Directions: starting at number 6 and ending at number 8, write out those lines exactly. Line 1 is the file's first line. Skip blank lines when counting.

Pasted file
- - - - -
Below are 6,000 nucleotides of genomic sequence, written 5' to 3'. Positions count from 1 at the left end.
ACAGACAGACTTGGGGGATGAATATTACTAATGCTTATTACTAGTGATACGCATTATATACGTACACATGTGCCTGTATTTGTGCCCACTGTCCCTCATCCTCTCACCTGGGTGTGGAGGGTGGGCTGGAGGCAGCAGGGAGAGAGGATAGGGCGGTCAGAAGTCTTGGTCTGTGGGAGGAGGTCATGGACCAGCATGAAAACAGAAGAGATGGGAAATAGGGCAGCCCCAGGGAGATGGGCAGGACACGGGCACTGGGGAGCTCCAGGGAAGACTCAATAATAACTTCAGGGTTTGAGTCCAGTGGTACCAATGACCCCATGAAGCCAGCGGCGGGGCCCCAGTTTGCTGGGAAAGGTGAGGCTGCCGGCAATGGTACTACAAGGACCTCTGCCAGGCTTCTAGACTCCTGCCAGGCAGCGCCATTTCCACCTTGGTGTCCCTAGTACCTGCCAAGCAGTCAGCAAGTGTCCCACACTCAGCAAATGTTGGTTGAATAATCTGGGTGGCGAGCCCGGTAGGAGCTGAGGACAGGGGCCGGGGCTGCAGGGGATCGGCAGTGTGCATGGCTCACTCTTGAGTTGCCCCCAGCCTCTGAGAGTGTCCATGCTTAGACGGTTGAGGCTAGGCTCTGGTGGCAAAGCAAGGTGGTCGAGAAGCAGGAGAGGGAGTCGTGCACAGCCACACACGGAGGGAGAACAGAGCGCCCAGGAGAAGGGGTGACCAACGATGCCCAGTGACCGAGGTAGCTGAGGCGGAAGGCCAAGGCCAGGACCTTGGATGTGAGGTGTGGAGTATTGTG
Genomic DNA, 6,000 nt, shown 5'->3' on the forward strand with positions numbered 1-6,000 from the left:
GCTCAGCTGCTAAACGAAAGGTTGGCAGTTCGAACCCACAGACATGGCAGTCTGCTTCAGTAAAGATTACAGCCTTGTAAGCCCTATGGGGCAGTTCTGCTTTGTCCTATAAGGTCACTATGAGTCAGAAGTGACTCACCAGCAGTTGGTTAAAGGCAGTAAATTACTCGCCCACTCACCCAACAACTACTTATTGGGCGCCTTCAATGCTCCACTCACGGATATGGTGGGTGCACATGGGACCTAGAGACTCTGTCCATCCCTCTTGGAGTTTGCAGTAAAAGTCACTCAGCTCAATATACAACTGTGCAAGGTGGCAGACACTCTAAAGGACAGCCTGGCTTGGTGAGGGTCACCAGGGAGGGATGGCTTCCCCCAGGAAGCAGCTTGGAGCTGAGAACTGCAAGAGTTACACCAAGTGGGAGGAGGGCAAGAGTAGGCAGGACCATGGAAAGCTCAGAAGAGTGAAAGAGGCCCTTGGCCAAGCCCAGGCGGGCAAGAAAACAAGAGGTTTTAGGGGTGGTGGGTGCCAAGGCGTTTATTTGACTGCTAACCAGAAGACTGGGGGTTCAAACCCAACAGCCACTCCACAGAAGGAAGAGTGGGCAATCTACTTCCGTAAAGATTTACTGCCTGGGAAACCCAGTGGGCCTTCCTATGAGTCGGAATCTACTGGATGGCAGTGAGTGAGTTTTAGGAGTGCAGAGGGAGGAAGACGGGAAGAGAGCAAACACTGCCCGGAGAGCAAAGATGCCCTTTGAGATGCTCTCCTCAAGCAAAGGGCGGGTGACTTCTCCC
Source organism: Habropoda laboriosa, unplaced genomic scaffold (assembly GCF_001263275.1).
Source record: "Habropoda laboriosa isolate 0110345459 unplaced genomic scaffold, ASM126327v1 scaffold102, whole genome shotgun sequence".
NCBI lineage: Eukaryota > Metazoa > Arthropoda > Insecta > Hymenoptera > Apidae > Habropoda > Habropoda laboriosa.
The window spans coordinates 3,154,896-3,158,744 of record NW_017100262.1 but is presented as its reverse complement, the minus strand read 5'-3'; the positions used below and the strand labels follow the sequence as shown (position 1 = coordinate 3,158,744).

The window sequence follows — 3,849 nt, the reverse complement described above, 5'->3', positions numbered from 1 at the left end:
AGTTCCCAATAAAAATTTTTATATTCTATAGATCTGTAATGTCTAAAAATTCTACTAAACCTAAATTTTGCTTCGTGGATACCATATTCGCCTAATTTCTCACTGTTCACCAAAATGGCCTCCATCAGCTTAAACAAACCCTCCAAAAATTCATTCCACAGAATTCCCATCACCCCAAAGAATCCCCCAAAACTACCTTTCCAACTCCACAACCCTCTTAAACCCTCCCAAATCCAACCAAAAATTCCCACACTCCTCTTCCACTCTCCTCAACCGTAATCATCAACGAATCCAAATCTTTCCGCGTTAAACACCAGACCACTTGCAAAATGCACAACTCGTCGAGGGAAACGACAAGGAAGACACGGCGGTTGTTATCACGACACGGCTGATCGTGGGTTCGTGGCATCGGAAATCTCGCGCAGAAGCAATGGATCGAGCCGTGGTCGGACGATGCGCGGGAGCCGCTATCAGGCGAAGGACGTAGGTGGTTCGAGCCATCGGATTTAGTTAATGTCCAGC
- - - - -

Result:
Source record: "Habropoda laboriosa isolate 0110345459 unplaced genomic scaffold, ASM126327v1 scaffold102, whole genome shotgun sequence".
NCBI lineage: Eukaryota > Metazoa > Arthropoda > Insecta > Hymenoptera > Apidae > Habropoda > Habropoda laboriosa.
The window spans coordinates 3,154,896-3,158,744 of record NW_017100262.1 but is presented as its reverse complement, the minus strand read 5'-3'; the positions used below and the strand labels follow the sequence as shown (position 1 = coordinate 3,158,744).